Anglican Communion News Service
Related Categories: ACO – Anglican Alliance
Working with Central Africa and the Mothers Union, the Anglican Alliance produced a resource pack for churches to use for services on International Women’s Day and Mothers Day. The packs, with briefings and suggestions for action are available in English and French.
To highlight the call for justice, the Archbishop and Mrs Jane Williams will be taking part in the service at St George’s Church in Camberwell, London. The Church serves a community in which many women have struggled for justice to overcome inequalities, inspired and supported by the Mothers Union.
Grace Mazala, the development adviser for the Church in Zambia was the driving force behind the pack to empower women especially in the rural areas. Using biblical references, the pack identifies three types of justice:
- Legal justice so women can get justice when they are the victims of crime.
- Economic justice to enable women to enjoy the rewards of their work and take part in decisions about household resources.
- Social justice so women can get equal access to services, especially education and health.
It suggests actions such as:
- Holding a special church service with people lighting candles for women they know who have been denied justice, or who have succeeded in achieving it.
- Taking part in a walk of witness.
- Holding an open day for one of the many services that the Church provides for women.
At the service in Camberwell, Mrs Williams will lead the lighting of candles, and the Archbishop will respond to women’s stories about their own experiences of overcoming barriers to justice.
International Women’s Day is on March 8th. Mothering Sunday is marked in many countries on March 18th, or later on during the year.
In the light of the just completed debate in Parliament on ‘Women in the Church’, which has drawn attention to the possibility of by-passing the authority of a Woman Diocesan Bishop – in favour of ‘Special Provisions’ for dissenting parishes which do not accept her episcopal ministry – the world-wide movement towards the emancipation of Women , highlights the problems of Women trying to gain recognition as equal partners with men in their communities.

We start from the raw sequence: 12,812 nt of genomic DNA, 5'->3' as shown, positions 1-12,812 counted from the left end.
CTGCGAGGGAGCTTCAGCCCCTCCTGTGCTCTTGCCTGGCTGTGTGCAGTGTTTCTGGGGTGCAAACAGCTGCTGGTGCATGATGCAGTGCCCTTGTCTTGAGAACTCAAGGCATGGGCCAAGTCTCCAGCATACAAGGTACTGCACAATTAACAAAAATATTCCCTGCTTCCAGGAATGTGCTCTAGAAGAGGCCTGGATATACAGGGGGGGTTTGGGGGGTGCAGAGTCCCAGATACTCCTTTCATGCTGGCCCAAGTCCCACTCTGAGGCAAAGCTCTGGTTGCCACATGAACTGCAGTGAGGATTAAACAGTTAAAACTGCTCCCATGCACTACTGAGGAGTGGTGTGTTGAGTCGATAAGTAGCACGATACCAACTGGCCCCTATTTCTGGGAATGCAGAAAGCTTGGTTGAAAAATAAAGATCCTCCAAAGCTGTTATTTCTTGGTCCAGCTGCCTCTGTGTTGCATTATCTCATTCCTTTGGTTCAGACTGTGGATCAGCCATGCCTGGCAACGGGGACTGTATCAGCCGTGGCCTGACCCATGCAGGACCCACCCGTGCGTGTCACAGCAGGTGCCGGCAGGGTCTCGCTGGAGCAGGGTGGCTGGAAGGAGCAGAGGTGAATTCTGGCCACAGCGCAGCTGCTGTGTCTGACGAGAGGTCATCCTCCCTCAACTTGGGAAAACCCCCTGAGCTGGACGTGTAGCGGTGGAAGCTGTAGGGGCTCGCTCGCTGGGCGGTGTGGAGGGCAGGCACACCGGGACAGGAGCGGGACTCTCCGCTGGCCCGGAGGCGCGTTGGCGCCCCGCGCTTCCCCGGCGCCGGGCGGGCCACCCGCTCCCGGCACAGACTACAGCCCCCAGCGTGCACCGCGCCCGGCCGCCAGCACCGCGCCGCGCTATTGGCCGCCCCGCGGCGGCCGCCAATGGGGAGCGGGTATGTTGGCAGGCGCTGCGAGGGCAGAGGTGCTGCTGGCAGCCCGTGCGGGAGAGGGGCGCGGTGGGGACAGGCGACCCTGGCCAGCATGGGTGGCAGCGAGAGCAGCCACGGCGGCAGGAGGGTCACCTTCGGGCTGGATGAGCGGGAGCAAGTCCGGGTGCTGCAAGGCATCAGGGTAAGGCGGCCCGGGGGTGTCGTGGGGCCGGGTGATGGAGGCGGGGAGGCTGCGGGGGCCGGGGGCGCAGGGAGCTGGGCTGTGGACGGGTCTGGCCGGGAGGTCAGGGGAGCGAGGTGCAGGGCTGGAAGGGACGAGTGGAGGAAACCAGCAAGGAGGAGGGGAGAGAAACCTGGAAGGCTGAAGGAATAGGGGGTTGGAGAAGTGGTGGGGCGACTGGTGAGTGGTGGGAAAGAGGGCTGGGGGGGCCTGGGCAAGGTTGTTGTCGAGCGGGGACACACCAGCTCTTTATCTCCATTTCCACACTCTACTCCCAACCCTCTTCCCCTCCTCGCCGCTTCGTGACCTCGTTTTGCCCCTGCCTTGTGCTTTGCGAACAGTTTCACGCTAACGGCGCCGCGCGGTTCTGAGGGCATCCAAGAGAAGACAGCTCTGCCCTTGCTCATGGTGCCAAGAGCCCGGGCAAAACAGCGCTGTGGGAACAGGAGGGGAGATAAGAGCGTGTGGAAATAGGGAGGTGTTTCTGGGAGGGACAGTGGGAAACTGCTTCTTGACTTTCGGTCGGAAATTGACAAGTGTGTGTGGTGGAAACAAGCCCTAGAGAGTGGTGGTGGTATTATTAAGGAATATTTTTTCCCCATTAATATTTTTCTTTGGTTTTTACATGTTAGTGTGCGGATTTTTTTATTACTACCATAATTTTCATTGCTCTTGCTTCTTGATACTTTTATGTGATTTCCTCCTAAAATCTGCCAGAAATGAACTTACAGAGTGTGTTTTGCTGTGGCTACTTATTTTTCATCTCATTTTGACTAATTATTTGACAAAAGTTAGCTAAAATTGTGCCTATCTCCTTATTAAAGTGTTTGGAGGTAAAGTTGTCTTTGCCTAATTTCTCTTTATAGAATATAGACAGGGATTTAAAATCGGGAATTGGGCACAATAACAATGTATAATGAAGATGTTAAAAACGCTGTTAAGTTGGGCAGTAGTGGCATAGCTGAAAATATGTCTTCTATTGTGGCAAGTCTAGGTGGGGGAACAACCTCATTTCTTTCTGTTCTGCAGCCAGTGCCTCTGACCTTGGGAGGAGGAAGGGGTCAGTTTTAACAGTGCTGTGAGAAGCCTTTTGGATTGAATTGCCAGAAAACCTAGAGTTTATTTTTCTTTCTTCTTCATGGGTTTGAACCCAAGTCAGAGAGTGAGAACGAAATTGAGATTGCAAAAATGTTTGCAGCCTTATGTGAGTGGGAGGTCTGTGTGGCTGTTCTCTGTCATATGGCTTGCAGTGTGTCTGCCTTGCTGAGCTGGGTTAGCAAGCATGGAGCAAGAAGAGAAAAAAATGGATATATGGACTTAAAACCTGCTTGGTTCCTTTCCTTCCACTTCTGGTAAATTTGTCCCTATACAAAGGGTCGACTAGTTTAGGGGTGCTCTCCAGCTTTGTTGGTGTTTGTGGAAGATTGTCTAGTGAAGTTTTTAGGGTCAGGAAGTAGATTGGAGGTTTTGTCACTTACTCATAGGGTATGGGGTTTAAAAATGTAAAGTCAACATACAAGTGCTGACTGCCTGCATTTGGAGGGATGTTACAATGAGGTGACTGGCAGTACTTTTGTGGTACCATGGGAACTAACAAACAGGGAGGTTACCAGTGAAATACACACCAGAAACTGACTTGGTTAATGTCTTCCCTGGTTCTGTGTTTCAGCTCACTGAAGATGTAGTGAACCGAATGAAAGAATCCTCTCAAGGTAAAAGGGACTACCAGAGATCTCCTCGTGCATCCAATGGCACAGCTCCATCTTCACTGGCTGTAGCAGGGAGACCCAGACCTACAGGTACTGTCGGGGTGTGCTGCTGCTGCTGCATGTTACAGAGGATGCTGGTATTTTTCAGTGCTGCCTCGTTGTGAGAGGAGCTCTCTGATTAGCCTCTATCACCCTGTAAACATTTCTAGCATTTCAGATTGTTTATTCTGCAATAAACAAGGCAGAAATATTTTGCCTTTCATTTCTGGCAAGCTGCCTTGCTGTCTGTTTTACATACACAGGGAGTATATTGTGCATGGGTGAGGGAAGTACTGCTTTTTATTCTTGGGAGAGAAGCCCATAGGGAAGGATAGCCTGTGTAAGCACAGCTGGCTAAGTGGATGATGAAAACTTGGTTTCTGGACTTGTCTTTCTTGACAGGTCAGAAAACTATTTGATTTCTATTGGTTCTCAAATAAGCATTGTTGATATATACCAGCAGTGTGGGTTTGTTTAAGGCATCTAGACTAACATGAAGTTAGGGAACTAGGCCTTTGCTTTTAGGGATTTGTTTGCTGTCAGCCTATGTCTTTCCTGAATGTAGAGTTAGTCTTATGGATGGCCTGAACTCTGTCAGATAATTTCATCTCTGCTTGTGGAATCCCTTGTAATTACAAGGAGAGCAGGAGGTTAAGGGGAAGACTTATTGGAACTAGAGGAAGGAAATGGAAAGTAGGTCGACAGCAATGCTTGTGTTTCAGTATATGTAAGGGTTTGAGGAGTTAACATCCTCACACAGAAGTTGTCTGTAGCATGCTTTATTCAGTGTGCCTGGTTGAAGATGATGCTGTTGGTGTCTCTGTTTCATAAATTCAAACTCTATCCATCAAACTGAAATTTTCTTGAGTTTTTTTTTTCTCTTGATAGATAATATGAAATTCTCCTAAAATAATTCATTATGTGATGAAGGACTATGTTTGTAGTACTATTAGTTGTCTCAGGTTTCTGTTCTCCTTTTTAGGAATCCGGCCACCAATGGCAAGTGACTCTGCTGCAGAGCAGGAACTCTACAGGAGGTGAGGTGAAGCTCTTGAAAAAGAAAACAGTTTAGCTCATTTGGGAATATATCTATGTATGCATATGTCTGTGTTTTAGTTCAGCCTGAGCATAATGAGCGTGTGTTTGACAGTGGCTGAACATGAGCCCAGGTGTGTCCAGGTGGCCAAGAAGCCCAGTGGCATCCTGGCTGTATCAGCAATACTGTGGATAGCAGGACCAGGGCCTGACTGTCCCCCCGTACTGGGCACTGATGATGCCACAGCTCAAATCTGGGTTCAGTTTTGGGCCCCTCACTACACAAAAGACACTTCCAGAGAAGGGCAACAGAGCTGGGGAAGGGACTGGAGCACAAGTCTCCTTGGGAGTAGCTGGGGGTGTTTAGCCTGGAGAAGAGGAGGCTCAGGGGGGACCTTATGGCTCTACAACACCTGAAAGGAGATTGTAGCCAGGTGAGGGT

One hopes that the Archbishop of Canterbury, who will be present at this service, will be motivated to encourage Women Bishops of the future to become, as Diocesan Bishops, the principal episcopal enabler in their own dioceses.
However, the main agenda of the service at Saint George’s Church, Camberwell, will be to highlight the need for Women to be recognised for their equal sharing of responsibility in their local community in the various countries of the world where women are presently looked upon as second-class citizens, with very little in the way of political or civil rights of their own.
The Church of England, in its movement towards the Ordination of Women as Bishops in the Church, must ensure that the ensuing legislation from General Synod does not place then in the invidious position of having to defer to the ministry of a male bishop, in order to cater for the perceived ‘needs’ of a vocal minority of Anglicans who do not recognise their charism as Bishops in the Church.
Any other process would surely create an un-catholic precedent of a two-tiered episcopate in the Church of England – A situation that would put the C.of E. at odds with many other Provinces of the Communion.
Father Ron Smith, Christchurch, New Zealand